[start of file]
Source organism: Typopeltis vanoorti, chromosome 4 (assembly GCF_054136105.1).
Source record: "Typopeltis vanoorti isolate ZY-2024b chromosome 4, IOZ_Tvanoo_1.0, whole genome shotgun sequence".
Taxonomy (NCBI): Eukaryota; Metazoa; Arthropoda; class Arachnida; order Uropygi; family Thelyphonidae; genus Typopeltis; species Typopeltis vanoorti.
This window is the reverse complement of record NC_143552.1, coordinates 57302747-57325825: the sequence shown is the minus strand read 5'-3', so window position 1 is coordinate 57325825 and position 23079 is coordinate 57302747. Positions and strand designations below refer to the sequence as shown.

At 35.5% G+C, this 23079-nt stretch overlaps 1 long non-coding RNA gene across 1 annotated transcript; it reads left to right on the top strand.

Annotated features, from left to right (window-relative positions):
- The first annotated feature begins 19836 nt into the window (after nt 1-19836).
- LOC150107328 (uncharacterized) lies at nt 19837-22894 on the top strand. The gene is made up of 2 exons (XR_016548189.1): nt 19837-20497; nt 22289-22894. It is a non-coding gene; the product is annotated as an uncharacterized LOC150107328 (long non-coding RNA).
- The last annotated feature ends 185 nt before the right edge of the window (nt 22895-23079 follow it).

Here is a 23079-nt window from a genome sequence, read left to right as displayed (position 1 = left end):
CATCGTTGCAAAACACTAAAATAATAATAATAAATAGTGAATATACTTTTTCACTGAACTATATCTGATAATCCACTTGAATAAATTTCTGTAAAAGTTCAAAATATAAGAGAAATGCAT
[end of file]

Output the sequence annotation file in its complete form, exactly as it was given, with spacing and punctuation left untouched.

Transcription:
Source organism: Typopeltis vanoorti, chromosome 4 (assembly GCF_054136105.1).
Source record: "Typopeltis vanoorti isolate ZY-2024b chromosome 4, IOZ_Tvanoo_1.0, whole genome shotgun sequence".
Taxonomy (NCBI): Eukaryota; Metazoa; Arthropoda; class Arachnida; order Uropygi; family Thelyphonidae; genus Typopeltis; species Typopeltis vanoorti.
This window is the reverse complement of record NC_143552.1, coordinates 57302747-57325825: the sequence shown is the minus strand read 5'-3', so window position 1 is coordinate 57325825 and position 23079 is coordinate 57302747. Positions and strand designations below refer to the sequence as shown.

At 35.5% G+C, this 23079-nt stretch overlaps 1 long non-coding RNA gene across 1 annotated transcript; it reads left to right on the top strand.

Annotated features, from left to right (window-relative positions):
- The first annotated feature begins 19836 nt into the window (after nt 1-19836).
- LOC150107328 (uncharacterized) lies at nt 19837-22894 on the top strand. The gene is made up of 2 exons (XR_016548189.1): nt 19837-20497; nt 22289-22894. It is a non-coding gene; the product is annotated as an uncharacterized LOC150107328 (long non-coding RNA).
- The last annotated feature ends 185 nt before the right edge of the window (nt 22895-23079 follow it).

Here is a 23079-nt window from a genome sequence, read left to right as displayed (position 1 = left end):
CATCGTTGCAAAACACTAAAATAATAATAATAAATAGTGAATATACTTTTTCACTGAACTATATCTGATAATCCACTTGAATAAATTTCTGTAAAAGTTCAAAATATAAGAGAAATGCAT